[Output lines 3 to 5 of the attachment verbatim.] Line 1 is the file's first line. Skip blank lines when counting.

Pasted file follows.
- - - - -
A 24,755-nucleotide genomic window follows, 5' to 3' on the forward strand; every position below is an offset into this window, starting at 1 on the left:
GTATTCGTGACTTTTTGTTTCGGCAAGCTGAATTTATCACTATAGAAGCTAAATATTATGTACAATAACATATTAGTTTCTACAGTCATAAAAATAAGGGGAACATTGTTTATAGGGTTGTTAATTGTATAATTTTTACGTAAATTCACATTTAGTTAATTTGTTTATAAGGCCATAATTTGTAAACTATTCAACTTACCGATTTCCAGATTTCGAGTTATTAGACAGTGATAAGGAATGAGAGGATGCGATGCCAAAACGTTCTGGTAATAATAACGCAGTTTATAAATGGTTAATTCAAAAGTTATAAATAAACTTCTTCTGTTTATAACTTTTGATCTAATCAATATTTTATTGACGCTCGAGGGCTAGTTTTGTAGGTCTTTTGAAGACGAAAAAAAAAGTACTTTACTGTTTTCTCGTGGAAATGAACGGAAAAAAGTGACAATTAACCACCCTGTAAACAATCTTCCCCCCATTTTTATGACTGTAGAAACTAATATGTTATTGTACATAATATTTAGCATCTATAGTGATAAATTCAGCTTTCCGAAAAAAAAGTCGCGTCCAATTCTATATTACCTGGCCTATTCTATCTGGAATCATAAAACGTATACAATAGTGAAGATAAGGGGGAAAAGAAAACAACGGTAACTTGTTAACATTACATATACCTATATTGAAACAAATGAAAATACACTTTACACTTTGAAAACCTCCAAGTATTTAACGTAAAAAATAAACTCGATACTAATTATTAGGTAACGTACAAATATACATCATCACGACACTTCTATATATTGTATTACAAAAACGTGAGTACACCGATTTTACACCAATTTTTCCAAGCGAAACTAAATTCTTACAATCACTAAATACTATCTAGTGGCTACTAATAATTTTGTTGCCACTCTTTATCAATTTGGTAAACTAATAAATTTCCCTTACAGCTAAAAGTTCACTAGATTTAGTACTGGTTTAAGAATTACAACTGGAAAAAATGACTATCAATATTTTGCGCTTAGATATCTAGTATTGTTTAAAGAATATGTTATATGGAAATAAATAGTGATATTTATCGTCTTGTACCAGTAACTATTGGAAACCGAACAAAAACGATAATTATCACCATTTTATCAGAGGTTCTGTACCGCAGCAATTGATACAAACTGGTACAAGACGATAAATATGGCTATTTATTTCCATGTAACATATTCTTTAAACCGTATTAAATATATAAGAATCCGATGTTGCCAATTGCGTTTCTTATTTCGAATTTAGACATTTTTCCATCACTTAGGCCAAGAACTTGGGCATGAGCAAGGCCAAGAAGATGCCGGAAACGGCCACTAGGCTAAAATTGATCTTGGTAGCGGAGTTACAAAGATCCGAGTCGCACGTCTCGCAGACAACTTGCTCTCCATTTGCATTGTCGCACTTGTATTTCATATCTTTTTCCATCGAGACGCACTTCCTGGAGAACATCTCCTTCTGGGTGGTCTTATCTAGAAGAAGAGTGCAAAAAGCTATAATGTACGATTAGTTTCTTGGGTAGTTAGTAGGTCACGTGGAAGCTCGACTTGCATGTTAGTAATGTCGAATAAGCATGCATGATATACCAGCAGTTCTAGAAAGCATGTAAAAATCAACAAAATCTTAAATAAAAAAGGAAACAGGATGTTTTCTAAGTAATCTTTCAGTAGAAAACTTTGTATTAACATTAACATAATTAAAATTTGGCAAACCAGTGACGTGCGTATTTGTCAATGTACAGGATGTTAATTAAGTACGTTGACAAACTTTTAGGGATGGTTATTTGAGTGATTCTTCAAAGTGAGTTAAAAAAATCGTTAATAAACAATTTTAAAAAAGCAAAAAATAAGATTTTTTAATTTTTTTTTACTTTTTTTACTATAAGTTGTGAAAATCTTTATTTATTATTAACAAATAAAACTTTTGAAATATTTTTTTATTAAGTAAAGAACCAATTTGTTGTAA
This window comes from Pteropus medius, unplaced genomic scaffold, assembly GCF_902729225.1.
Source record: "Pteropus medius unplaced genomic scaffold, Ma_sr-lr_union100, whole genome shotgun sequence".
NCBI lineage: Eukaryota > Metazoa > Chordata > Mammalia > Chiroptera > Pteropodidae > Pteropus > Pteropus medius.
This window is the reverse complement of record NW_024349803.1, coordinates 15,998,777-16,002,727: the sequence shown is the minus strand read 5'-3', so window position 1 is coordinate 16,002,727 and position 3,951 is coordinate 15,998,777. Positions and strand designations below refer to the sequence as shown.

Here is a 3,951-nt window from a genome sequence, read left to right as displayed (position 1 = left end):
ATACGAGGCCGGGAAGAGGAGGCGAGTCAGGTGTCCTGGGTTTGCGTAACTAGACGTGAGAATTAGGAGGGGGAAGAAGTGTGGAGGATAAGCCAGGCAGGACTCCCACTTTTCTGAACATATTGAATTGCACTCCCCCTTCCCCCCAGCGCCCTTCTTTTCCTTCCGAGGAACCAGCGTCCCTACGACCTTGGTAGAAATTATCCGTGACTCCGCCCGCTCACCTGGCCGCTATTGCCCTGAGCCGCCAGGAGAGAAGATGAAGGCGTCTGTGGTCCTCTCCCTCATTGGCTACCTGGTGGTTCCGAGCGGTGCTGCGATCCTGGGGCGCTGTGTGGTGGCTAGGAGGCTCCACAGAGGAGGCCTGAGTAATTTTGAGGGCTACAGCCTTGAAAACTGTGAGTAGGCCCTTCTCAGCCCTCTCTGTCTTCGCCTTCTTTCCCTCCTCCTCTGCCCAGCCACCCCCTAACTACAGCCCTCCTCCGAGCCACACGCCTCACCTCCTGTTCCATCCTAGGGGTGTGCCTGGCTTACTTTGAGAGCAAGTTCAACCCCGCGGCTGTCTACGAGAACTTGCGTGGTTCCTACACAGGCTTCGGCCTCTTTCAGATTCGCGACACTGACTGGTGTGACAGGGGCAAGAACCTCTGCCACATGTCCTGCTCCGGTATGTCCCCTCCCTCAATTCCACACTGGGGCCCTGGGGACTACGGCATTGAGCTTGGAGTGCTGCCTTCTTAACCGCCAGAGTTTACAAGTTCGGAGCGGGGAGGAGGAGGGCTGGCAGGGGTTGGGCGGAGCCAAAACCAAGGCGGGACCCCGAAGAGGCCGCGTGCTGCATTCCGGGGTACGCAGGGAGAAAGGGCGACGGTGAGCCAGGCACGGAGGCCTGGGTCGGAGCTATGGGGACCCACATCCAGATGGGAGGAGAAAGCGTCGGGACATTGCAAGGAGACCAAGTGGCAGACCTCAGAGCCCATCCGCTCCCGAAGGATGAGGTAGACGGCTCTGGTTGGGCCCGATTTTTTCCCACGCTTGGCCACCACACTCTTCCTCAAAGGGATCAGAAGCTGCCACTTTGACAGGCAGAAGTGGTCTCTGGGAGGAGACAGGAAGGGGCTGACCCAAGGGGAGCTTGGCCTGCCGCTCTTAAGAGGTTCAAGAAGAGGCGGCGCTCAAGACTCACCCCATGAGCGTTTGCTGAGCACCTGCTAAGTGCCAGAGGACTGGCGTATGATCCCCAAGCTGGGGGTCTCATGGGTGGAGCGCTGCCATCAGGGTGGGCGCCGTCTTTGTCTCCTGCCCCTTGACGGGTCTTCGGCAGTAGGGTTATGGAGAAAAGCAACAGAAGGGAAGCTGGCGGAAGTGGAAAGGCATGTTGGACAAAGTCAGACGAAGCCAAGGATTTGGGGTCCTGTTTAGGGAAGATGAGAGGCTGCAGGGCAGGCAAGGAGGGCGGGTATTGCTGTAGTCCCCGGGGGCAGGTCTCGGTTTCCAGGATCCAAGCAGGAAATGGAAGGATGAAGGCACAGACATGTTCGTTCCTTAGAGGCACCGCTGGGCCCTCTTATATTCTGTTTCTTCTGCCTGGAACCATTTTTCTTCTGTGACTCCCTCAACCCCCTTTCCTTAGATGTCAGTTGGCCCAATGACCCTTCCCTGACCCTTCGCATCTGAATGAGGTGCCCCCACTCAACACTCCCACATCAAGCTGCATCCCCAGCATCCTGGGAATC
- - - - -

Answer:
This window comes from Pteropus medius, unplaced genomic scaffold, assembly GCF_902729225.1.
Source record: "Pteropus medius unplaced genomic scaffold, Ma_sr-lr_union100, whole genome shotgun sequence".
NCBI lineage: Eukaryota > Metazoa > Chordata > Mammalia > Chiroptera > Pteropodidae > Pteropus > Pteropus medius.